Now my situation: I am disabled. I have limited function of my left side and I'm a lefty. So building, testing, and programming will take time if I do this myself. Plus, since I'm married with children (start the theme song) my funding is limited also. So I have to save and buy outside the U.S. a lot. Anyone who has dealt with China knows shipping takes forevwah!!! I would only recommend doing so if you have time and are planning to buy as is. Shipping back is not worth the cost. I do prefer the U.S. because shipping is faster, obviously, and returns and replacements are easier, cheaper, and friendlier. Mouser Electronics is who I'll be using for the electrical parts when I can because their prices are reasonable and let's face it; they're Texan. Can't get any faster shipping to my house. I could drive there to pick it up myself if I could drive that far. I am not an electrical engineer. I do know about electronics and basic components and how they come together, but designing and making it work like it is supposed to will be a learning experience. Plus I know programming, but I haven't done it in 20 years, so I'm just a tad bit rusty. Another learning experience. But what I learn, you learn. Building cases and liquid-cooling design I know pretty well. I'll teach what I know.

I am very open to input and education. I am also open to help. I'm not stopping this project until I'm done (and things change, so there may be many revisions) but extra help in guidance, programming, and research would be very appreciated. The programming especially. But I will make due with what I have and do it happily. All it takes is a spark to start a forest fire. If someone learns something from this, that's enough for me. I will soon post a few things I'm reverse engineering to see how it ticks so I can apply the workings to this project. Plus, once I get my laptop back from the shop I'll start shooting ideas on case design and other designing stuff. (yes, I know it is ironic a computer tech sending his computer to a shop, but I bought the extended warranty for the length of finance just in case a major part had to be replaced that I couldn't easily get. It is still under manufacture's warranty and the hard drive went out, which is nothing for me to replace, but the place I bought it from wouldn't let me handle the warranty. So I had to send it to them so they could send it to the manufacture, so they can replace a hard drive and send it back to them, then call me to pick it up. I could have just called ASUS and have them send me a new drive and have it working faster.)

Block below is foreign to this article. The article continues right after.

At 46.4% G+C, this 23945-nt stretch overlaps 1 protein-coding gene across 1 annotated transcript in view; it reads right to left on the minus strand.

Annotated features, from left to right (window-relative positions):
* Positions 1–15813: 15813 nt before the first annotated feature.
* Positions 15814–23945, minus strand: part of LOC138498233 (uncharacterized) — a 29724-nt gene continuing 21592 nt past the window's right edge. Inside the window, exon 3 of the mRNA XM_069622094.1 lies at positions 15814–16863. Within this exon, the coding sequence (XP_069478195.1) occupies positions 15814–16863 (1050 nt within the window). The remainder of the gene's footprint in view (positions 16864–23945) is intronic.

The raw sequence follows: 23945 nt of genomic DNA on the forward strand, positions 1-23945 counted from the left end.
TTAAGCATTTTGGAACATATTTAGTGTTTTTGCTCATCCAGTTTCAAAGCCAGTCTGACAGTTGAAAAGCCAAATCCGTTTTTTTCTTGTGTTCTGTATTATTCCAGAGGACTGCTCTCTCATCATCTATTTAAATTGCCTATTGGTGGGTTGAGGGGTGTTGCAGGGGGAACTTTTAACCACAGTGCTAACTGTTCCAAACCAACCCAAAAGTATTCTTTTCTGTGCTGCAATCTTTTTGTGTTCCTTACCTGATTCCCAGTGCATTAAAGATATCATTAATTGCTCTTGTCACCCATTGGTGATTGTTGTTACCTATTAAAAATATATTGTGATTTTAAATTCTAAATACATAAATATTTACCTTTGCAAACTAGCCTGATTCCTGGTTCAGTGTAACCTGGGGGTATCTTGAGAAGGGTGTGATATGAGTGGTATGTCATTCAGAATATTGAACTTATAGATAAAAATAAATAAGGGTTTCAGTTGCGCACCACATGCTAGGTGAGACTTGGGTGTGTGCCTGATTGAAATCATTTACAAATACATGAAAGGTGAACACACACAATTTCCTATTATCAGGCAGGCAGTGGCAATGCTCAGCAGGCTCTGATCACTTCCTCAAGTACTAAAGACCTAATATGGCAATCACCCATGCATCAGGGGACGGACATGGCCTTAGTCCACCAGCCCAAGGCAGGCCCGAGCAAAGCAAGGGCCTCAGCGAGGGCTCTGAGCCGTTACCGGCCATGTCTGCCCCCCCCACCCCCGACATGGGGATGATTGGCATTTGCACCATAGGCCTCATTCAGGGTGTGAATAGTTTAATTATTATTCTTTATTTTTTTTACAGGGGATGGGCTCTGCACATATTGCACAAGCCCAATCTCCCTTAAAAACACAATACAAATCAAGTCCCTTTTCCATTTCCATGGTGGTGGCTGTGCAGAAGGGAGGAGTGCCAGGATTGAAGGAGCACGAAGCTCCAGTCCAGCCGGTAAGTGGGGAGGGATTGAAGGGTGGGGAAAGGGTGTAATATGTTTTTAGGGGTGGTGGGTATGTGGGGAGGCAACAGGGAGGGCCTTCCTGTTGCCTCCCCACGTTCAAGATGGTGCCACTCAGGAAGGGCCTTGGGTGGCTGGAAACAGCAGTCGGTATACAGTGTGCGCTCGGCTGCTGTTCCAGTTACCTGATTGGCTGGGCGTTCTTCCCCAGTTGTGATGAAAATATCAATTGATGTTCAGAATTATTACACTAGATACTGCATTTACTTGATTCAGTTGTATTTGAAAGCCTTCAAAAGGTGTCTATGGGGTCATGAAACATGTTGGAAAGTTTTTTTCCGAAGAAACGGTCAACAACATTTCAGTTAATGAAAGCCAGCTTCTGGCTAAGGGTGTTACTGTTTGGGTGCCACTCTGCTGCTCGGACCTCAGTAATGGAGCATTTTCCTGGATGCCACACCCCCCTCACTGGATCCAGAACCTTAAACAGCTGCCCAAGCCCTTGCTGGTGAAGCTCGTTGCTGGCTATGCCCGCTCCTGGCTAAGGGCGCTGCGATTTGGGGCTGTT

Yes, I write books instead of posts. At least you can't say you are not informed and it is not detailed enough.